We gave them more information last year, updated information in February, we have worked on this.

What we announced on the weekend that is absolutely new but shows the commitment of the Federal Government to getting change for Australian schools, is that we would put in $2 for every $1 that state and territories put in to achieve proper resourcing for Australian schools.

Now there's no time like the present for premiers and chief ministers to say ‘Yes, I will do the right thing by the children in the schools in my state or territory.'

We've said we'd keep working until 30 June if that is necessary, but premiers and chief ministers can come along and sign on on Friday, if they don't we will keep working beyond Friday.

We are willing to sign with any state or territory that is willing to start this change with us.

By 30 June, I certainly want to see right around the nation that premiers and chief ministers have said that they will improve Australia's schools.

And Peter, did you want to say something about the process of preparation.

MINISTER GARRETT: Yes, thank you PM.

When the Prime Minister meets with premiers and chief ministers on Friday, they will have in front of them a national plan for school improvement that we have been working on for months, which is noted and will be for consideration by the Prime Minister and the premiers when they meet in Canberra.

That national plan for school improvement has been the product of many hours of effort and work by officials, education officials and others, to make sure that with a new education funding model in place, we've got a plan to make every school in the country a better school.

The major obstacle to Australian schools receiving additional investment through a National Plan for School Improvement is clearly Tony Abbott and Christopher Pyne.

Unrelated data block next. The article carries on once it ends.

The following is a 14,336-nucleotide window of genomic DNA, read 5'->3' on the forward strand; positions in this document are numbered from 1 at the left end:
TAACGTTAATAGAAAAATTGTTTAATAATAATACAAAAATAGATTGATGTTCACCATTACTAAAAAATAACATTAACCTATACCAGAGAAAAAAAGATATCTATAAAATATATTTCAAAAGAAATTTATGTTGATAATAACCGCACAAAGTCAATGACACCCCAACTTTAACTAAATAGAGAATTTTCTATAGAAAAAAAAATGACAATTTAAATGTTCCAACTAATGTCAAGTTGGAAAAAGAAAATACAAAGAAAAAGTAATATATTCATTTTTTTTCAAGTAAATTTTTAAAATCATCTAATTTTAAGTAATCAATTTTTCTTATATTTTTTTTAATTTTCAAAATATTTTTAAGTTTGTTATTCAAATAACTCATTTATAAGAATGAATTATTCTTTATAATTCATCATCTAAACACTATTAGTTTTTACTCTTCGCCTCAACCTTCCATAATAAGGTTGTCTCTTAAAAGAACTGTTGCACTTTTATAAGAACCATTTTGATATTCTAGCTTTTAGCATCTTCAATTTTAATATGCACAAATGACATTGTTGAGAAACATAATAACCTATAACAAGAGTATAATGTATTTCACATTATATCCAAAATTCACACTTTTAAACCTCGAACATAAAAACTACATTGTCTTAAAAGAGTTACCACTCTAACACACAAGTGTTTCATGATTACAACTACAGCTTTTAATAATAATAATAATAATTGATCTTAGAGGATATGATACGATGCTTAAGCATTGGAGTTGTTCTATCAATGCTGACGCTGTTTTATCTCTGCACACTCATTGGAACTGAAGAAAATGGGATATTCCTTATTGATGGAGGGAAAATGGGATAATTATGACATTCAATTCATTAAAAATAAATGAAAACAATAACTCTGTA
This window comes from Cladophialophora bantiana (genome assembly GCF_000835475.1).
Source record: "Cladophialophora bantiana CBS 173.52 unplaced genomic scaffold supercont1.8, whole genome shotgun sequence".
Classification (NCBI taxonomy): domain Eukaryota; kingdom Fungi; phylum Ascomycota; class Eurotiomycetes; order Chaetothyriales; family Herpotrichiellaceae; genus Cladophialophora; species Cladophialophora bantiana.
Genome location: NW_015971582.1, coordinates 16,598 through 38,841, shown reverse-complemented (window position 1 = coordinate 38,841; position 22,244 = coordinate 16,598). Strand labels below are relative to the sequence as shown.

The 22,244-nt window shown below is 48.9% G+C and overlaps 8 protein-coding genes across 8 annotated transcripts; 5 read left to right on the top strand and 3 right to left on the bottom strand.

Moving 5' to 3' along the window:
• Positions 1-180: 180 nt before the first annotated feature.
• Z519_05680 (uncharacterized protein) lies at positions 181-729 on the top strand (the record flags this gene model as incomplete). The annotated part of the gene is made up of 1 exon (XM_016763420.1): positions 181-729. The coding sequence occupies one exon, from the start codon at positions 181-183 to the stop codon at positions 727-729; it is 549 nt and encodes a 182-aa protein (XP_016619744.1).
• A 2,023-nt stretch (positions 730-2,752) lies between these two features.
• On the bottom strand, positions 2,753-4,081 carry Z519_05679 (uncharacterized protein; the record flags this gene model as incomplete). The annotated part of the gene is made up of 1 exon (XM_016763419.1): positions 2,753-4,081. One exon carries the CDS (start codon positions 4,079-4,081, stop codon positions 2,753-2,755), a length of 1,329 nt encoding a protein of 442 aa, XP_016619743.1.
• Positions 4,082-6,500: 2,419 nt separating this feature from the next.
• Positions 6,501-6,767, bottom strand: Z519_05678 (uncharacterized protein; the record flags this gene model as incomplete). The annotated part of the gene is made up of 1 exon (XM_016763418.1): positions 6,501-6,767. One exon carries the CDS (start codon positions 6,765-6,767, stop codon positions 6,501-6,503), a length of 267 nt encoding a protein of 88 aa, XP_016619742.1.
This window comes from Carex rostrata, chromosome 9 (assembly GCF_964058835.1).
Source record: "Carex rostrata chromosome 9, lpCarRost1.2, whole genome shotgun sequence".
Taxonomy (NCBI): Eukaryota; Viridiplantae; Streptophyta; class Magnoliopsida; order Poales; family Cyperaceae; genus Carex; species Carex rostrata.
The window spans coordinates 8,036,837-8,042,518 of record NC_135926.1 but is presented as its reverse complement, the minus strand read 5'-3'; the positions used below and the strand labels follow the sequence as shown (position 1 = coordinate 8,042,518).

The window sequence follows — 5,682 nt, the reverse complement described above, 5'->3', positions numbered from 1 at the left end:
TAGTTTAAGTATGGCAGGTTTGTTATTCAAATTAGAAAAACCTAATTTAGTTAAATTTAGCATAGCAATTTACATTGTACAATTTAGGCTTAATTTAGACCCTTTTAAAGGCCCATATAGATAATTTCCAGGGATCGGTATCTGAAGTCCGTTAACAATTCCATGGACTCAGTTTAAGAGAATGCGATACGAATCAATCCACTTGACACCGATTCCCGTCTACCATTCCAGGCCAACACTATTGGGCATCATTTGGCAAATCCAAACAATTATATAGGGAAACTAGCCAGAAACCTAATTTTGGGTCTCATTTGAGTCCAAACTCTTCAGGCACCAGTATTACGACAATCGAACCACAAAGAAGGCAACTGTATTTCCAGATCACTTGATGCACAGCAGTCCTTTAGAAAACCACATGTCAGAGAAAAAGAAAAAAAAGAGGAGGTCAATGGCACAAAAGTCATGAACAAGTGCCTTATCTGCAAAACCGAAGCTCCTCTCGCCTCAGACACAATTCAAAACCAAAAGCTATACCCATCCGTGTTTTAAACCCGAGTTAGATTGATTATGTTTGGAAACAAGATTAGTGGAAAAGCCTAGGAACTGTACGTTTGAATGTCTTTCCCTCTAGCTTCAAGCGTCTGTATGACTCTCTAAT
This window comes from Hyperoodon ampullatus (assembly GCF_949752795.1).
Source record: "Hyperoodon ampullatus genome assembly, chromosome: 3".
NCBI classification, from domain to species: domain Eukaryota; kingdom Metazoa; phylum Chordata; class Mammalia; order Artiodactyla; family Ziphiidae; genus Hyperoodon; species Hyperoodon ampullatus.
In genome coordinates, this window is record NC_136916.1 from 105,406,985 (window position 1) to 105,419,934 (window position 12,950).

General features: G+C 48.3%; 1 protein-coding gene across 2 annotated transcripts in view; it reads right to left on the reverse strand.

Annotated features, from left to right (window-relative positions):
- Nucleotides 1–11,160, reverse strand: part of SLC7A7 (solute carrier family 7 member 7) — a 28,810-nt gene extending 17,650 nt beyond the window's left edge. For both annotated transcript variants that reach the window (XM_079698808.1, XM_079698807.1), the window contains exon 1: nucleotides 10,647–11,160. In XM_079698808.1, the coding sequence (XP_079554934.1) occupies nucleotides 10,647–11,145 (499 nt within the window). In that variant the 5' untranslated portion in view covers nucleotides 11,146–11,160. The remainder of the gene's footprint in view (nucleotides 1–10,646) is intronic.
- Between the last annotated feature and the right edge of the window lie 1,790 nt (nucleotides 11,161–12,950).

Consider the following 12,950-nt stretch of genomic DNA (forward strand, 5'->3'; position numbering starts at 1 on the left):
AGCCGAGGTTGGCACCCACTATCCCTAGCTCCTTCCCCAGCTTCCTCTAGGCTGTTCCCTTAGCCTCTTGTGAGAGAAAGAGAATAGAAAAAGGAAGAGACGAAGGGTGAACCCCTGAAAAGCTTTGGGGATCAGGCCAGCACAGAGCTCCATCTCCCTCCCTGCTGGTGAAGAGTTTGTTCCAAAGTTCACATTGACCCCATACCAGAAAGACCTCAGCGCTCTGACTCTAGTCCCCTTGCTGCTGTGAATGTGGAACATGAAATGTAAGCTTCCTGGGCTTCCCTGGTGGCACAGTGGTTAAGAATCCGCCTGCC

Christopher Pyne has said that the Coalition won't support any states who are willing to join with the Commonwealth in providing additional investment into our schools.

And this morning the Opposition Leader returned to his wrecking role by misleading the Australian public and suggesting that in fact the states would be paying the lion's share of the funding offer that is on the table.

Now Mr Abbott has either not been paying any attention at all to the school funding debate, or alternatively he's just landed a classic Abbott fib out into the 24 hour news cycle to confuse people about what's actually on the table.

The additional thing that Mr Abbott said which suggests to me that he hasn't been paying attention is that he doesn't believe that there's any detail in the National Plan for School Improvement.

Whilst at the same time, Coalition education ministers in the states have sighted this plan, which includes things like more principal autonomy, lifting teaching standards and the like; the very things that the Opposition Leader this morning identified.

So Tony Abbott can't be the wrecker on seeing schools around Australia get more support and more investment from this proposition.

What he needs to do is recognise that what we have proposed, what the Prime Minister has brought forward, is a funding offer which would see us effectively pay $2 for every $1 invested to make sure that every school in the country gets the support it needs, and every student the support they need to be the best they can.

JOURNALIST: Prime Minister, just on another matter. Why did your cabinet reject recommendations to take a tougher approach against Telstra over the NBN?

PM: We don't talk about cabinet deliberations, but whether it's the NBN or whether it's other issues that we deal with round the cabinet table, a whole lot of options are put and canvassed and then we make the best decisions.